Exclusive Interviews

Joju Games’ Juan Gril on building Snowfort, catering to gamers with families and working from a virtual office

January 2, 2013 — by Vlad Micu

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Exclusive Interviews

Joju Games’ Juan Gril on building Snowfort, catering to gamers with families and working from a virtual office

January 2, 2013 — by Vlad Micu

With only enough budget to put three people on the development team (one artist, one developer and one producer), the flash game Snowfort came to life. Juan Gril, Joju Games’ Studio Manager, describes Snowfort as an ‘arcade comedy’. It’s a squadron-based RTS game based on a snowball fight, one that has been nominated for the ‘most creative’ game at the Flash Gaming Summit.

Building Snowfort

The Snowfort map editor
The Snowfort map editor

Snowfort was quite a challenge for the small development team. Even though it’s a flash game, tons of features were built in to the game. The Joju Games team of one developer, one artist and one producer had to create a single player campaign and allow for leaderboard play. The latter also had to include complete customization for your squadron. “And if you’re playing the game I [can] go to your profile, see your team and raid them. Your team, who [are] going to be managed by the AI, is going to defend,” Juan Gril explains. You can play asynchronously with your friends, and the developers are also working on the multiplayer right now.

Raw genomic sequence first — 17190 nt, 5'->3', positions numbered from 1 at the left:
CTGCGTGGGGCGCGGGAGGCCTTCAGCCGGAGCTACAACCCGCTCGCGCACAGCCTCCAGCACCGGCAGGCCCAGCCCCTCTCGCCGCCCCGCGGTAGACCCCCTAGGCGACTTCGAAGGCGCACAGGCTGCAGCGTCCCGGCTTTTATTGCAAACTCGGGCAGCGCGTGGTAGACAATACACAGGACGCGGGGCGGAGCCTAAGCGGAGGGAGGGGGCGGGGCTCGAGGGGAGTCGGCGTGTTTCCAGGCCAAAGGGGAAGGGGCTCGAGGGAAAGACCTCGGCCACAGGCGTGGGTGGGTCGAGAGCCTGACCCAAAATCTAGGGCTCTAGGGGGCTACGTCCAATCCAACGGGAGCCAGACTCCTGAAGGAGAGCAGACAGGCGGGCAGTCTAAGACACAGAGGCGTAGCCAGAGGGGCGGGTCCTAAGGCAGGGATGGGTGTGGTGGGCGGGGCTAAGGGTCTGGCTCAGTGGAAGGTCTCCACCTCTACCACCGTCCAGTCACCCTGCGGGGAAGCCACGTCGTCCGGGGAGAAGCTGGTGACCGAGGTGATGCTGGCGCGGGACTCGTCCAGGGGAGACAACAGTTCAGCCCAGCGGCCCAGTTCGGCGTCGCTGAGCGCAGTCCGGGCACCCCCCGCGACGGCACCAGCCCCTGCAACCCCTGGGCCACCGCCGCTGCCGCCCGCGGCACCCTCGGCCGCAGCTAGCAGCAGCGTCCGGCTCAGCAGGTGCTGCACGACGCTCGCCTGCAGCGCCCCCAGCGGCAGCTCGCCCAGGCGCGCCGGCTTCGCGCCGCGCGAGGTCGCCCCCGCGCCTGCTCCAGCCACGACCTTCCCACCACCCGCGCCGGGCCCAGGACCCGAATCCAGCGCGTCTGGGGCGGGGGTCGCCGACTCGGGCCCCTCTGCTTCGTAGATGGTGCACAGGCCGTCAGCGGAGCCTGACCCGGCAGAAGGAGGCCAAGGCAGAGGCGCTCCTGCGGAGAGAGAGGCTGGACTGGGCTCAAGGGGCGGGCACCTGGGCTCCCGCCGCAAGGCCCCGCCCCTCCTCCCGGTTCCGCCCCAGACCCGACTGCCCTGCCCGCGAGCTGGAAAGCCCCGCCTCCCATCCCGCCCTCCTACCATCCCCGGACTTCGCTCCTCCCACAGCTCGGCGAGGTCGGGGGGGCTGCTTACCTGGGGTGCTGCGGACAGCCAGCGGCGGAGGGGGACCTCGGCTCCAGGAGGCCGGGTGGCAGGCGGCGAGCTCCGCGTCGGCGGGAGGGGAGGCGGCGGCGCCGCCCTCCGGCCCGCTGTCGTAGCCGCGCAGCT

“We’re basically taking concepts from social games and putting them in a normal game.”

The process of developing Snowfort has been an interesting one, Gril shares. “In general the problem that we have in the flash game industry is that it’s a five minute game. You have tons of games being released each day so the audience gets accustomed to play this game and never come back to it. We’re trying to change that with Snowfort”. He describes Snowfort as more like a social game than a regular flash game. It lives in a game portal and it uses a free-to-play system with a shop. “We’re basically taking concepts from social games and putting them in a normal game.”

Game play for gamers with families

“There’s nothing wrong with competitive games”, Gril says. “I like creating collaborative games, but gaming has always been competitive. You look at the oldest game we’ve got and it’s a competitive game”. But not everybody likes this kind of competition. For example the competition you can find in multiplayer games. You can still find plenty of people who buy a game just for the single player campaign and don’t even touch the multiplayer. “A lot of people don’t play multiplayer games because they go into a multiplayer shooter and they get shot in the face”, Gril offers as an explanation. “They get t-bagged or they get insulted; there are no nice places to play together”.

“The key is to create games that are accessible to everybody.”

The solution? “The key is to create games that are accessible to everybody.” Joju Games wants to focus on two groups in particular, groups who are often forgotten by big game productions and pose a perfect target group for Flash games:
Gamer #1: Those who were hardcore gamers when they were young, then got married, had kids and jobs, and don’t have time to play for three hours straight. Juan Gril sees this first type of gamer as a perfect focus. “If we can come up with game mechanics like Snowfort where we can play synchronously AND asynchronously, that makes a huge difference for people like us. If we can play with OUR friends in our own times, then we can still be gaming”. Out of experience, Gril knows that this type of gamer often has a high income which could be spending on games; if only the time barrier could be circumvented.
Gamer #2: The hardcore gamer who is taking his lunch break. Who’s not in front of his Xbox, PS3 or high-end pc and just wants to play for 15 minutes.







The Joju Games team